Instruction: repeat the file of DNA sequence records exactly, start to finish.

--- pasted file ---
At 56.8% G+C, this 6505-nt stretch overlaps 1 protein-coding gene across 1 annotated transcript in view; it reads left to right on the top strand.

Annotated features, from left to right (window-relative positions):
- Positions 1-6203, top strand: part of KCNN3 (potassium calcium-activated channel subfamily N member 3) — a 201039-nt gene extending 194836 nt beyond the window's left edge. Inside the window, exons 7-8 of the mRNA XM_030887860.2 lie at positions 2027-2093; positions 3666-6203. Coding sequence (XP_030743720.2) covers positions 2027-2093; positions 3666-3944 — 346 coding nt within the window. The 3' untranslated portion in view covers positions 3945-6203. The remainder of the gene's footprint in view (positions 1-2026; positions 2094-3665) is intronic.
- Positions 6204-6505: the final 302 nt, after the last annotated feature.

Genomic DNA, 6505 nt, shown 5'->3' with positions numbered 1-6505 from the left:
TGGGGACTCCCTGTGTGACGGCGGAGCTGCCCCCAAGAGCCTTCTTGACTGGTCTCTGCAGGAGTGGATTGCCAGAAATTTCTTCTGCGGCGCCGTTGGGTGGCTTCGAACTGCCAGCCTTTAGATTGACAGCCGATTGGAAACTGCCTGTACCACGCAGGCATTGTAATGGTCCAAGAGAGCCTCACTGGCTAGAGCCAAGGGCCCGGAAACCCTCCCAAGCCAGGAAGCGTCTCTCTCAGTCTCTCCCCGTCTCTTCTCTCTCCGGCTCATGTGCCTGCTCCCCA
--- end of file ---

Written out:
At 56.8% G+C, this 6505-nt stretch overlaps 1 protein-coding gene across 1 annotated transcript in view; it reads left to right on the top strand.

Annotated features, from left to right (window-relative positions):
- Positions 1-6203, top strand: part of KCNN3 (potassium calcium-activated channel subfamily N member 3) — a 201039-nt gene extending 194836 nt beyond the window's left edge. Inside the window, exons 7-8 of the mRNA XM_030887860.2 lie at positions 2027-2093; positions 3666-6203. Coding sequence (XP_030743720.2) covers positions 2027-2093; positions 3666-3944 — 346 coding nt within the window. The 3' untranslated portion in view covers positions 3945-6203. The remainder of the gene's footprint in view (positions 1-2026; positions 2094-3665) is intronic.
- Positions 6204-6505: the final 302 nt, after the last annotated feature.

Genomic DNA, 6505 nt, shown 5'->3' with positions numbered 1-6505 from the left:
TGGGGACTCCCTGTGTGACGGCGGAGCTGCCCCCAAGAGCCTTCTTGACTGGTCTCTGCAGGAGTGGATTGCCAGAAATTTCTTCTGCGGCGCCGTTGGGTGGCTTCGAACTGCCAGCCTTTAGATTGACAGCCGATTGGAAACTGCCTGTACCACGCAGGCATTGTAATGGTCCAAGAGAGCCTCACTGGCTAGAGCCAAGGGCCCGGAAACCCTCCCAAGCCAGGAAGCGTCTCTCTCAGTCTCTCCCCGTCTCTTCTCTCTCCGGCTCATGTGCCTGCTCCCCA